Iraq War veteran turned regenerative farmer, owner of Wild Roots Farm, Bristol, VT.
“When I consider moments in life of less than ideal circumstances that had impacted inner balance, confidence, or the ability to remain happy, what has lifted me up were acts of kindness by those with whom I am close, but also by common folk with no prior relation. I believe that human beings are kind in nature, compassionate, and truly desire for others to be well. This notion allows me to re-center and re-align with values that help me to maintain integrity and, in return, provide the same generosity of human spirit that might allow another to find purpose and peace once more.
Having served multiple deployments to areas of conflict in Iraq and also Haiti, I viewed the impact of poverty and degradations of war that had claimed too much territory. It is presumable that kindness could not exist in places such as these, but it was, in fact, the opposite. On several occasions, we were met with open arms, which led to conversations of family and perspective, humor, and humility among the ranks, or the sharing of watermelon by the farmer and his sons. Kindness allowed for many to see humanness in another and dissolve the idea that those who do not believe as we believe are the enemy.
Within conflict and civil unrest, there will always remain harmful intentions and believers who desire to carry out harm, but I firmly believe that upon the removal of labels and judgment and by respecting the life of others regardless their beliefs, by embodying integrity and creating space that allows the heart to speak true, a natural disposition for humanity is to be kind. Maybe I am foolish to believe in this, but the possibility of it to be so is what inspires my path in life to work with community.”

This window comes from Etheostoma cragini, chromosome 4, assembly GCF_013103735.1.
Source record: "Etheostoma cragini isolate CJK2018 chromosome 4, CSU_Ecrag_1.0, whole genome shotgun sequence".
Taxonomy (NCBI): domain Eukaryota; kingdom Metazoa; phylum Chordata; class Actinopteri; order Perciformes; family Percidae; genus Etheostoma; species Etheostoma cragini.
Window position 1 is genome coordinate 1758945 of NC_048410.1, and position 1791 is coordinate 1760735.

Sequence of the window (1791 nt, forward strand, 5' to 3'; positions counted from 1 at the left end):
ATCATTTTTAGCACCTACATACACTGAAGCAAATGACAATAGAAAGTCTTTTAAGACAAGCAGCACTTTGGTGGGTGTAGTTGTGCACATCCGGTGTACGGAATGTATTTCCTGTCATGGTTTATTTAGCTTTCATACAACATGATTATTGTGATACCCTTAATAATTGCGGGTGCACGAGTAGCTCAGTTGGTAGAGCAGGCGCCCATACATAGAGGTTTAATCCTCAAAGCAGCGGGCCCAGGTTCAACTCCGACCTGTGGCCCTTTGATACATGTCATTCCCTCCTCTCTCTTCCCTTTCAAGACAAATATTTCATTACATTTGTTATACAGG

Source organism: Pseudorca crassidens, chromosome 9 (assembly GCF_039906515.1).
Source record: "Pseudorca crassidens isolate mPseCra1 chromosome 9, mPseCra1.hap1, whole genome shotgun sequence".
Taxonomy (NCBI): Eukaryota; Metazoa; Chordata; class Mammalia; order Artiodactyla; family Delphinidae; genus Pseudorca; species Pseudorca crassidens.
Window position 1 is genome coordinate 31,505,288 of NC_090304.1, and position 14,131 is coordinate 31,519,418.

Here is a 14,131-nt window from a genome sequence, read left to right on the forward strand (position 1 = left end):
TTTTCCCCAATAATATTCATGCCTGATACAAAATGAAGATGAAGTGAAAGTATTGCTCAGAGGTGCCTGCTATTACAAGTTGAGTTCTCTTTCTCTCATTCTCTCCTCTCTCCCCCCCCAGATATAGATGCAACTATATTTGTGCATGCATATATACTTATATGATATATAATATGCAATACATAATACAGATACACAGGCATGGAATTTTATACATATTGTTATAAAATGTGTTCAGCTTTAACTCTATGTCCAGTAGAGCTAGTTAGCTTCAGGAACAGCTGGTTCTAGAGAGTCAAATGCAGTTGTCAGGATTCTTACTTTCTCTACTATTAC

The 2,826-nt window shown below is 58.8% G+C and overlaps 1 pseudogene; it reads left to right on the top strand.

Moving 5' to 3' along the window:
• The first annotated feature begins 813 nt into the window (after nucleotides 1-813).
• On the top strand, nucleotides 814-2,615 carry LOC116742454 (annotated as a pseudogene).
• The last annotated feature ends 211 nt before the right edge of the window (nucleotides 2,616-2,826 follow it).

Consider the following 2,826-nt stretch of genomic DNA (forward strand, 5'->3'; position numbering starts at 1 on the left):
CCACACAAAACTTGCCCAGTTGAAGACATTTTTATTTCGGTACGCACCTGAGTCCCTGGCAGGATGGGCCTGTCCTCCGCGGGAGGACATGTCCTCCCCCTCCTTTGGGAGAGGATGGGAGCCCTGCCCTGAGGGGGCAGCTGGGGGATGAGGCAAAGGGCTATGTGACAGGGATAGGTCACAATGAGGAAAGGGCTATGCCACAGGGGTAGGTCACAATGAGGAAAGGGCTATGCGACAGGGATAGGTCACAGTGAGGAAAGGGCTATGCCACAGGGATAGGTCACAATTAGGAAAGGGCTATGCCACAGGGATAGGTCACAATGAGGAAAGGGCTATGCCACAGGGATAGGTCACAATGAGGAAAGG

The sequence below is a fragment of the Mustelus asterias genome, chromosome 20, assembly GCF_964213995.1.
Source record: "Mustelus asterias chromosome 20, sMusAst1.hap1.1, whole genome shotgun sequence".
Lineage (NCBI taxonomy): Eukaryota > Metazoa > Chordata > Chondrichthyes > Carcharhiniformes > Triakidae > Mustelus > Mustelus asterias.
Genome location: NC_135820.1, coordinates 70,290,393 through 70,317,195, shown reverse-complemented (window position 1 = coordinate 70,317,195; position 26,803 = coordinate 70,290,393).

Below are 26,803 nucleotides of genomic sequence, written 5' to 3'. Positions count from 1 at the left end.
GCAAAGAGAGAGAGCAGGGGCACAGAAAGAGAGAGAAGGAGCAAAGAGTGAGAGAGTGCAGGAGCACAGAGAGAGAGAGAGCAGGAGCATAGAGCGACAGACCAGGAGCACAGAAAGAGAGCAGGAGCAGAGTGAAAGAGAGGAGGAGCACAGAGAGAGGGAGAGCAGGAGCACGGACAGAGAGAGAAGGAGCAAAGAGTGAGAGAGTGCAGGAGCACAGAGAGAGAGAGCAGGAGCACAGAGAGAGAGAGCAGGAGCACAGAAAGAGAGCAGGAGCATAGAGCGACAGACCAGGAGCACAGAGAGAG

Read about how Farming and Community Help Heal a Local Vet.
Director of Patriot Guardens; Director of Business Development West Virginia National Guard/Military Authority, Charleston, WV.
“Kindness, to me, is the giving of oneself or sharing without expectation of anything in return. Being kind is the ultimate unselfish act that is not broadcasted or acknowledged in any way other than that wonderful warm feeling you get inside knowing you helped make someone’s life just a little better. I have been blessed to witness some of the best reflections of kindness through my interactions with active and retired service members. It is humbling to experience their selfless nature and to watch them give so much of themselves on a daily basis– they epitomize the definition of kindness.”
Read about Melissa Stewart Planting for the Future with Patriot Guard(ens).
Founder and executive director of Porter’s Call, Franklin, TN
“I experience kindness when I have an unspoken need or longing, and someone sees it in my eyes and moves toward me to meet it.”
Read about An Evening of Stories, a Lifetime of Healing with Al Andrews, and Porter’s Call.
Founder and CEO of Trucks with Room to Spare, Lexington, KY
“Kindness to me is caring for others. We should care for and help others in need — seniors, children, and also disaster victims (a group I care about greatly). While we all may be having difficulties in our lives, there is always someone worse off than you who would love to have your problems. Smile and say hi to someone — it will make their day!”
Read about Truckers on the Frontlines of Recovery and how Trucks with Room to Spare CEO Shelli Conaway Delivers the Goods.